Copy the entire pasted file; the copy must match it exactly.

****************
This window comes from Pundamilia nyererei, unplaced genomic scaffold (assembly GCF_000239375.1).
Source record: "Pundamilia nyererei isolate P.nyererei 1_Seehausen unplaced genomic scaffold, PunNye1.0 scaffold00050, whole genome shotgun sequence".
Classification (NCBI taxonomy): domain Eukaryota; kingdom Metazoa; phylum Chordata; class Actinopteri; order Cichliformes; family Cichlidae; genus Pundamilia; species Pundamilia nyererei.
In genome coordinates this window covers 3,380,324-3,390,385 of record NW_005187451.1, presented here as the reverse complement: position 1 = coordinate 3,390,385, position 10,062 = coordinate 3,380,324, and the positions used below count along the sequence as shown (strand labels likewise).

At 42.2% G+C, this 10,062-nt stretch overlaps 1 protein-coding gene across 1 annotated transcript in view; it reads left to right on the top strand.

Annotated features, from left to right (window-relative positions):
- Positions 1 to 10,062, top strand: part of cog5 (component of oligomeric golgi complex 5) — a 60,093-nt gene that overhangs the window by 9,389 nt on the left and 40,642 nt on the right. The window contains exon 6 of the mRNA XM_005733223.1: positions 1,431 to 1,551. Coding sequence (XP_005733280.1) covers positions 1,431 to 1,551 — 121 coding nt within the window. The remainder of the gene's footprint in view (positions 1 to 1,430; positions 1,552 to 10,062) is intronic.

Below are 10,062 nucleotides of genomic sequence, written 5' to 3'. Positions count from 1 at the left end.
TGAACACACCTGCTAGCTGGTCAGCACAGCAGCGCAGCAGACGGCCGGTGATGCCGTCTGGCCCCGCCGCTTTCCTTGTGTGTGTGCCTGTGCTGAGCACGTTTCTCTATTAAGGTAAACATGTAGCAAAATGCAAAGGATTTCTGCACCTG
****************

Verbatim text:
This window comes from Pundamilia nyererei, unplaced genomic scaffold (assembly GCF_000239375.1).
Source record: "Pundamilia nyererei isolate P.nyererei 1_Seehausen unplaced genomic scaffold, PunNye1.0 scaffold00050, whole genome shotgun sequence".
Classification (NCBI taxonomy): domain Eukaryota; kingdom Metazoa; phylum Chordata; class Actinopteri; order Cichliformes; family Cichlidae; genus Pundamilia; species Pundamilia nyererei.
In genome coordinates this window covers 3,380,324-3,390,385 of record NW_005187451.1, presented here as the reverse complement: position 1 = coordinate 3,390,385, position 10,062 = coordinate 3,380,324, and the positions used below count along the sequence as shown (strand labels likewise).

At 42.2% G+C, this 10,062-nt stretch overlaps 1 protein-coding gene across 1 annotated transcript in view; it reads left to right on the top strand.

Annotated features, from left to right (window-relative positions):
- Positions 1 to 10,062, top strand: part of cog5 (component of oligomeric golgi complex 5) — a 60,093-nt gene that overhangs the window by 9,389 nt on the left and 40,642 nt on the right. The window contains exon 6 of the mRNA XM_005733223.1: positions 1,431 to 1,551. Coding sequence (XP_005733280.1) covers positions 1,431 to 1,551 — 121 coding nt within the window. The remainder of the gene's footprint in view (positions 1 to 1,430; positions 1,552 to 10,062) is intronic.

Below are 10,062 nucleotides of genomic sequence, written 5' to 3'. Positions count from 1 at the left end.
TGAACACACCTGCTAGCTGGTCAGCACAGCAGCGCAGCAGACGGCCGGTGATGCCGTCTGGCCCCGCCGCTTTCCTTGTGTGTGTGCCTGTGCTGAGCACGTTTCTCTATTAAGGTAAACATGTAGCAAAATGCAAAGGATTTCTGCACCTG